I'm hunkered down in San Francisco this week, where I am attending the annual conference that Cisco holds for the thousands of its channel partners (resellers, network integrators, VARs, service providers, etc.) that it counts on to customize, deploy and support its technology.
There is plenty of news for the tech-geek, but one of the more interesting undercurrents here is the quest by Cisco to become more relevant in the data center -- a move that pits its squarely in the competitive sites of technology giant Hewlett-Packard.
Cisco is playing up the fact (of course) that the network is increasingly critical for accelerating virtualization performance. The network is the glue, if you will, for the data center consolidation imperative. Cisco has its own technology for addressing this in the form of the Unified Computing System product line, which comes with all sorts of validated designs for server virtualization and virtual desktop infrastructure. Of course, HP is clearly banking on the network, too, as a key element of its data center strategy, evidenced by its acquisition of 3Com.
Here's where they stop seeing eye-to-eye.
HP would love nothing short of complete data center domination: An all-HP-hardware, all-the-time data center approach, where it controls servers, storage and the network. Yes, folks, one throat to choke. The question is, do you really want it?
To me, the more intriguing play as companies really begin exploring their cloud infrastructure options might be the fruits of the Virtual Computing Environment (VCE) Coalition, which Cisco manages in partnership with EMC and VMware. The idea behind the coalition is to create what is essentially a preconfigured data center building block that features the best of all three vendors.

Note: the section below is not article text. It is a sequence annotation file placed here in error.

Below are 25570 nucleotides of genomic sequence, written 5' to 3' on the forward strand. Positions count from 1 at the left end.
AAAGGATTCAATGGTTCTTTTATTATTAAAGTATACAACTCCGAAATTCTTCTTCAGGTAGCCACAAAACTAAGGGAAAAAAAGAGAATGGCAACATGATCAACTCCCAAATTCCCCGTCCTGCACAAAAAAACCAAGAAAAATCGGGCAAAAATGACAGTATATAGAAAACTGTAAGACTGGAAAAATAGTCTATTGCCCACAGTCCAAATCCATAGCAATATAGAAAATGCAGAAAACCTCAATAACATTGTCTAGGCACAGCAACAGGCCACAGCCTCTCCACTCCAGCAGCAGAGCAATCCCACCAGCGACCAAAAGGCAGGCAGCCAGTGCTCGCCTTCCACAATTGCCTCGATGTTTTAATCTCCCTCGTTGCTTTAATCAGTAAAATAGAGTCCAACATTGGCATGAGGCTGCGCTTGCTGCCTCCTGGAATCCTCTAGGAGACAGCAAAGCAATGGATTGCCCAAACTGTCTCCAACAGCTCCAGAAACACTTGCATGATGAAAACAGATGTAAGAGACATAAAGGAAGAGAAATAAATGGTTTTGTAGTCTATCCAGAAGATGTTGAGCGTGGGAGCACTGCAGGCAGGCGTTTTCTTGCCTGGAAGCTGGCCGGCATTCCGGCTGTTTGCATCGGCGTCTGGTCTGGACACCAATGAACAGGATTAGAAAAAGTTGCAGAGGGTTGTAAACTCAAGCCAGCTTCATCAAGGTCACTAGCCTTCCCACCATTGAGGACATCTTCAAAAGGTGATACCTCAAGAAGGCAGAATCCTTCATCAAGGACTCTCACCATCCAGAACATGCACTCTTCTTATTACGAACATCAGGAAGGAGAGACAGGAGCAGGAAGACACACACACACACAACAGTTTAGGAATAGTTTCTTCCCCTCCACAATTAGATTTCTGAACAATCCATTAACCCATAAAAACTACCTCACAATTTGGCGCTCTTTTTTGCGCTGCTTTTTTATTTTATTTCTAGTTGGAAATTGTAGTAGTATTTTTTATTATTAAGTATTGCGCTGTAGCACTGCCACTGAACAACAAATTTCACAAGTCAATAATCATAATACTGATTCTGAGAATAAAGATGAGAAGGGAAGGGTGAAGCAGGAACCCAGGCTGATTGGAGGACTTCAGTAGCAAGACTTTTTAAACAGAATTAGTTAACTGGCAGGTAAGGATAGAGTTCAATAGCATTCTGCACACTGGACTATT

You probably have heard of the initiative, which was announced late last year. The reason it is getting more buzz now is because the first of these preconfigured solutions, which are called "Vblocks," is due as "single order" unit by June 2010. The Vblock isn't simply a bundle, it is a data center building block that has been co-designed for optimal performance, from a management and energy consumption standpoint. The design of the infrastructure is handled by Acadia, which also includes Intel, which is contributing the server technology for the building blocks. Because Cisco never misses a chance to tout its green initiatives, it has been talking up EnergyWise here this week, its technology for using core infrastructure to manage the power consumption of devices all across the network.
The idea of data center building blocks, containers and pods has been gaining more ground in the past two years, but it should be interesting to see how the VCE technology fares -- mainly because it represents a multi-vendor approach. Disaster recovery player SunGard recently became a public customer for Vblock, and Cisco revealed this week that 480 customers have begun using its UCS technology (outside of the VCE architecture).